The transitional government of Sudan announced on April 22 that it amended its criminal code in order to ban the practice of female genital mutilation.

Up to a three-year prison sentence can now be imposed for violations.

Women’s rights groups, the United Nations Children’s Fund and the World Health Organization (WHO) praised the decision.

Sudan has one of the highest rates of female genital mutilation in the world. While numbers are hard to verify, the U.N. estimates nearly 87% of Sudanese women between 14 and 49 have had some degree of alteration.

In recent years, there have been several attempts to outlaw the practice in Sudan, but the country’s former dictator, Omar al-Bashir, has repeatedly rejected these.

He insisted upon oppressive policies, which range from dress codes for women to limitations on education to defending female genital mutilation.

Most Westerners are unfamiliar with the practices of female genital mutilation, also known as female circumcision, because it was banned in the United States and Europe decades ago.

According to WHO, there are four types of female genital mutilation, which are explained here.

These nonmedical procedures are enacted frequently in 30 countries from Africa to the Middle East to Asia.

An estimated 200 million women and girls worldwide have undergone female genital mutilation. Most of the time it is conducted as a rite of passage for girls in their mid-teen years.

Unlike male circumcision, which is frequently seen in Islamic, Jewish and Christian cultures, women and girls suffer significant negative impacts from female genital mutilation.

Short-term complications can be excess pain, infection, shock and death. Long-term consequences include frequent urinary problems, an elevated number of urinary tract infections, pain during intercourse and problems in childbirth, including maternal mortality.

Philo of Alexander and the Greek physician Galan attested in the first and second centuries, respectively, that female genital mutilation was practiced throughout the ancient Near East, revealing centuries of female suffering due to the practice.

This begs the question, “Why is it still conducted today?” Modern justifications, like the ancient ones, are linked to centuries of gender inequality and patriarchalism.

Some justify the practice by arguing it is demanded by religion, but they are unable to present doctrinal or scriptural grounds.

Christianity has no scriptural requirement for female genital mutilation, but it is still practiced by several Christian groups in sub-Saharan Africa.

Judaism has rejected the idea, except for a very small group of Ethiopian Jews.

The Quran has no requirement for female genital mutilation. A few nonbinding minor Hadiths call the practice noble, yet it is not an obligation.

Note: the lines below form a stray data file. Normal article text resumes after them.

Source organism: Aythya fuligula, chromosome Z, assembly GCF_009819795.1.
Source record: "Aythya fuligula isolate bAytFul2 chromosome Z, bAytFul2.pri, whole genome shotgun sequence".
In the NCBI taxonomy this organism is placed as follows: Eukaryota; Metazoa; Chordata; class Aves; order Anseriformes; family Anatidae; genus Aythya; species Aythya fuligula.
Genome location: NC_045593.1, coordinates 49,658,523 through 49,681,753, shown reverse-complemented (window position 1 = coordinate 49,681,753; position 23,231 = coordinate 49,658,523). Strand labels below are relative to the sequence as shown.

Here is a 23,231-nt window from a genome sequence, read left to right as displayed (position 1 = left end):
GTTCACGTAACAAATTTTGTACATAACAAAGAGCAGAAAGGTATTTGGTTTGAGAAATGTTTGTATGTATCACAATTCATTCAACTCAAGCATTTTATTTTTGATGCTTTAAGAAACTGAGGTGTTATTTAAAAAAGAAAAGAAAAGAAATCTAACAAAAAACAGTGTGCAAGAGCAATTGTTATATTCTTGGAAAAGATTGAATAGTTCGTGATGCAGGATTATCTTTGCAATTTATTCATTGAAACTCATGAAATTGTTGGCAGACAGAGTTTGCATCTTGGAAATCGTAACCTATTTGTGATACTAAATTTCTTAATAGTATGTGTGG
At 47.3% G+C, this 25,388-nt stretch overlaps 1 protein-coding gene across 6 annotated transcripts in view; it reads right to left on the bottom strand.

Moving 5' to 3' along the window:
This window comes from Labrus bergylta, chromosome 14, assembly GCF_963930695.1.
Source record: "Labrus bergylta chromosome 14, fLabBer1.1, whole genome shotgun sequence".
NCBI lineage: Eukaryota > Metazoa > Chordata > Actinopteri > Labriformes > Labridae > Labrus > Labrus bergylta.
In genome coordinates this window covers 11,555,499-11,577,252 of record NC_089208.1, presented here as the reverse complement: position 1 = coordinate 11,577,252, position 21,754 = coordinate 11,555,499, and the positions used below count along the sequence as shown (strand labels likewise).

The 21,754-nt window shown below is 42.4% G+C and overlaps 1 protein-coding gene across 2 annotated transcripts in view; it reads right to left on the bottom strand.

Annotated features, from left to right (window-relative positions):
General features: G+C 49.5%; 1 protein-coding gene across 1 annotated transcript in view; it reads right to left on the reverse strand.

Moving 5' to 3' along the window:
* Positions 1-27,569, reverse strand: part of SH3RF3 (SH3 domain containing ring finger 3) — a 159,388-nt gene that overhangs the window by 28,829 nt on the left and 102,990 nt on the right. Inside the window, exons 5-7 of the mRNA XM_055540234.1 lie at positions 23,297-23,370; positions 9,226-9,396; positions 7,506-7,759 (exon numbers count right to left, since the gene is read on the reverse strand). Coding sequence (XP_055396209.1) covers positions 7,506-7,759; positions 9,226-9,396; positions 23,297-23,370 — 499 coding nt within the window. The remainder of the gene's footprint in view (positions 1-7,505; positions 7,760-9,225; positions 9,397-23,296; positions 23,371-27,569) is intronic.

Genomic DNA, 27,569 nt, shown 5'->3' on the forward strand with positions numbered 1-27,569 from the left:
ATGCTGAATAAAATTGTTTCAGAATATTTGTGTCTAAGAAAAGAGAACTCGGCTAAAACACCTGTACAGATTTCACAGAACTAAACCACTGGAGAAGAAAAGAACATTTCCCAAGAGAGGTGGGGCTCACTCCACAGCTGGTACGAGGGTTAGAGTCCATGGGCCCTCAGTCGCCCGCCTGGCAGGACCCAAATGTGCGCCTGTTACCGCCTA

Religious defenses may have more to do with historical culture than official religious doctrine.

In other words, female genital mutilation has been carried out for centuries. Therefore, it is assumed it is a religious requirement.

While these justifications have been around for centuries, it is difficult to ignore the brutality of female genital mutilation when considering the medical complications. Therefore, most of the world has shunned the practice.

In the countries where female genital mutilation is still common, progress in eradicating the practice has been slow in spite of the growing number of countries with bans.

Egypt, for example, is one of the most industrial nations in the world, but it has one of the highest rates of female genital mutilation in the world.

While Egypt criminalized the practice in 2008, they rarely see a conviction because public opinion still assumes it is a religious obligation and is often promoted by women.

In fact, many medical professionals carry out a high percentage of procedures in Egypt.

What more can be done when nations have banned the practice, but it continues to thrive?

First, we need to understand the dynamics of true cultural change.

A practice can be made illegal and governments can fund responses and campaigns, but things will not change until people start to think differently.

They have to ask, “Why do we do this?” and “What benefit is it to society, my family or me?”

Cultural worldviews color and filter everything we see and think. These conceptual schemes resist change, but change can happen.

They need to be challenged in open dialogue, and religious leaders need to speak out against those who would seek to use their sacred texts as justification for female genital mutilation.

Second, we need to be better informed about female genital mutilation and more vocal in our opposition to it.

Just like in Western countries, female sexual issues are rarely discussed and often considered taboo. In many of the countries where female genital mutilation is common, the practice is either ignored or not discussed publicly.

Silence does not encourage debate and discussion. Lack of dialogue does nothing to encourage people to reflect upon the purpose and nature of female genital mutilation, which means the practice is likely to continue.

This is a time for education and public outcry. This is what took place in Sudan. Women led the way in removing al-Bashir, whose policies were oppressive to women.

These emerging voices need to hear not only the support of entities like the U.N., but also of faith-based organizations, missionary agencies and other nongovernmental organizations.

Sexual issues, gender inequality and female genital mutilation need to no longer be discussed in the dark or held taboo.

They need the light of public dialogue shined upon them, so we can finally bring an end to the horrific practice of female genital mutilation.

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